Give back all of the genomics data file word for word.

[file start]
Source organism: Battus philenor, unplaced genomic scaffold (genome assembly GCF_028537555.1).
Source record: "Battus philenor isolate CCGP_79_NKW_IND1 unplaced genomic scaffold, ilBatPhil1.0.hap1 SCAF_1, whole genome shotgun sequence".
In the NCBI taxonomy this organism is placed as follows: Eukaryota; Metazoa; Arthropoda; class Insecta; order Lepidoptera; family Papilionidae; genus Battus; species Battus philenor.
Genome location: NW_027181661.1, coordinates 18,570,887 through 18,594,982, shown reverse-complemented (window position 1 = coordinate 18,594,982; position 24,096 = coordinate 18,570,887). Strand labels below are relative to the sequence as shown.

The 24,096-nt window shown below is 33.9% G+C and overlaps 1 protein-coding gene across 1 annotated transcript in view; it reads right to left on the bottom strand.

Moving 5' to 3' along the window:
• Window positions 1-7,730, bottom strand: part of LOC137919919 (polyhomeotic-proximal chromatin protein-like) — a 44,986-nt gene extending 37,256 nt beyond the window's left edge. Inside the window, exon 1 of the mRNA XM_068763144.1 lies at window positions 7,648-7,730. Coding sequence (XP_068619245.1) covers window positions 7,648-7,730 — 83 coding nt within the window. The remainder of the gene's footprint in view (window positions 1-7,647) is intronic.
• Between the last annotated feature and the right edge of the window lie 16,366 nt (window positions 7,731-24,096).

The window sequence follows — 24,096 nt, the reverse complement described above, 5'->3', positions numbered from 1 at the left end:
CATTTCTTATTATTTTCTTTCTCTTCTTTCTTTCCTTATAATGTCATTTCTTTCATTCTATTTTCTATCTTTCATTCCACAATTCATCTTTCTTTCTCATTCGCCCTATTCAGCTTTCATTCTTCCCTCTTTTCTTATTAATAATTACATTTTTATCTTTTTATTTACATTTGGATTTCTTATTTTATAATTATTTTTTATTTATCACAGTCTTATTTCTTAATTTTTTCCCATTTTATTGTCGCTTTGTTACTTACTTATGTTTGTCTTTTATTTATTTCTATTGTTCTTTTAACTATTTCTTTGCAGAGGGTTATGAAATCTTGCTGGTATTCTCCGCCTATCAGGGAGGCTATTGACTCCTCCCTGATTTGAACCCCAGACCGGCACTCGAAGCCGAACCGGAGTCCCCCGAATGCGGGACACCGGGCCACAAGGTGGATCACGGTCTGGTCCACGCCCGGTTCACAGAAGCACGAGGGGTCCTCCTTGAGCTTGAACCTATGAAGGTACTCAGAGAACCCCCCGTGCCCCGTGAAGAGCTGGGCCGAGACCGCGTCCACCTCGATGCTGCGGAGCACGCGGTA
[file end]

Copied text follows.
Source organism: Battus philenor, unplaced genomic scaffold (genome assembly GCF_028537555.1).
Source record: "Battus philenor isolate CCGP_79_NKW_IND1 unplaced genomic scaffold, ilBatPhil1.0.hap1 SCAF_1, whole genome shotgun sequence".
In the NCBI taxonomy this organism is placed as follows: Eukaryota; Metazoa; Arthropoda; class Insecta; order Lepidoptera; family Papilionidae; genus Battus; species Battus philenor.
Genome location: NW_027181661.1, coordinates 18,570,887 through 18,594,982, shown reverse-complemented (window position 1 = coordinate 18,594,982; position 24,096 = coordinate 18,570,887). Strand labels below are relative to the sequence as shown.

The 24,096-nt window shown below is 33.9% G+C and overlaps 1 protein-coding gene across 1 annotated transcript in view; it reads right to left on the bottom strand.

Moving 5' to 3' along the window:
• Window positions 1-7,730, bottom strand: part of LOC137919919 (polyhomeotic-proximal chromatin protein-like) — a 44,986-nt gene extending 37,256 nt beyond the window's left edge. Inside the window, exon 1 of the mRNA XM_068763144.1 lies at window positions 7,648-7,730. Coding sequence (XP_068619245.1) covers window positions 7,648-7,730 — 83 coding nt within the window. The remainder of the gene's footprint in view (window positions 1-7,647) is intronic.
• Between the last annotated feature and the right edge of the window lie 16,366 nt (window positions 7,731-24,096).

The window sequence follows — 24,096 nt, the reverse complement described above, 5'->3', positions numbered from 1 at the left end:
CATTTCTTATTATTTTCTTTCTCTTCTTTCTTTCCTTATAATGTCATTTCTTTCATTCTATTTTCTATCTTTCATTCCACAATTCATCTTTCTTTCTCATTCGCCCTATTCAGCTTTCATTCTTCCCTCTTTTCTTATTAATAATTACATTTTTATCTTTTTATTTACATTTGGATTTCTTATTTTATAATTATTTTTTATTTATCACAGTCTTATTTCTTAATTTTTTCCCATTTTATTGTCGCTTTGTTACTTACTTATGTTTGTCTTTTATTTATTTCTATTGTTCTTTTAACTATTTCTTTGCAGAGGGTTATGAAATCTTGCTGGTATTCTCCGCCTATCAGGGAGGCTATTGACTCCTCCCTGATTTGAACCCCAGACCGGCACTCGAAGCCGAACCGGAGTCCCCCGAATGCGGGACACCGGGCCACAAGGTGGATCACGGTCTGGTCCACGCCCGGTTCACAGAAGCACGAGGGGTCCTCCTTGAGCTTGAACCTATGAAGGTACTCAGAGAACCCCCCGTGCCCCGTGAAGAGCTGGGCCGAGACCGCGTCCACCTCGATGCTGCGGAGCACGCGGTA